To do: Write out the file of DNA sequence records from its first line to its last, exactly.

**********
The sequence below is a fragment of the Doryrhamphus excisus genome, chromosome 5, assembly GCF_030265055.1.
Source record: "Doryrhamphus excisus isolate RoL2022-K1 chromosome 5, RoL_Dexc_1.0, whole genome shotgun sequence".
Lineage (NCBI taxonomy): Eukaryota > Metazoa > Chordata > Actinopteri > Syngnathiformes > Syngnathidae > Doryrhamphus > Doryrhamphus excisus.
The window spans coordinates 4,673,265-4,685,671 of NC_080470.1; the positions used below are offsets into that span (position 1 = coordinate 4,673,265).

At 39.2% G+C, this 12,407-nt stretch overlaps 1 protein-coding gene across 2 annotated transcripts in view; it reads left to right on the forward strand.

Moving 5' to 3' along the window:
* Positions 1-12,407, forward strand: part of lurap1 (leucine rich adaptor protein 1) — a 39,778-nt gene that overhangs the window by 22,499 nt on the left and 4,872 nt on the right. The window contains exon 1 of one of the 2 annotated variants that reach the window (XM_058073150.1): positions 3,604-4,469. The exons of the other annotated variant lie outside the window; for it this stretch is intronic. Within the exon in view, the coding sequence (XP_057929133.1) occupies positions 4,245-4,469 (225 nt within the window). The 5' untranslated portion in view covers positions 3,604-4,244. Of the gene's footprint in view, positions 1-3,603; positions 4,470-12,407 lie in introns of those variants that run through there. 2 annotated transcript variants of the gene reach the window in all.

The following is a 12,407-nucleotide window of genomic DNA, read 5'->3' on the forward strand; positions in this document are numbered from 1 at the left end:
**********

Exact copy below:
The sequence below is a fragment of the Doryrhamphus excisus genome, chromosome 5, assembly GCF_030265055.1.
Source record: "Doryrhamphus excisus isolate RoL2022-K1 chromosome 5, RoL_Dexc_1.0, whole genome shotgun sequence".
Lineage (NCBI taxonomy): Eukaryota > Metazoa > Chordata > Actinopteri > Syngnathiformes > Syngnathidae > Doryrhamphus > Doryrhamphus excisus.
The window spans coordinates 4,673,265-4,685,671 of NC_080470.1; the positions used below are offsets into that span (position 1 = coordinate 4,673,265).

At 39.2% G+C, this 12,407-nt stretch overlaps 1 protein-coding gene across 2 annotated transcripts in view; it reads left to right on the forward strand.

Moving 5' to 3' along the window:
* Positions 1-12,407, forward strand: part of lurap1 (leucine rich adaptor protein 1) — a 39,778-nt gene that overhangs the window by 22,499 nt on the left and 4,872 nt on the right. The window contains exon 1 of one of the 2 annotated variants that reach the window (XM_058073150.1): positions 3,604-4,469. The exons of the other annotated variant lie outside the window; for it this stretch is intronic. Within the exon in view, the coding sequence (XP_057929133.1) occupies positions 4,245-4,469 (225 nt within the window). The 5' untranslated portion in view covers positions 3,604-4,244. Of the gene's footprint in view, positions 1-3,603; positions 4,470-12,407 lie in introns of those variants that run through there. 2 annotated transcript variants of the gene reach the window in all.

The following is a 12,407-nucleotide window of genomic DNA, read 5'->3' on the forward strand; positions in this document are numbered from 1 at the left end: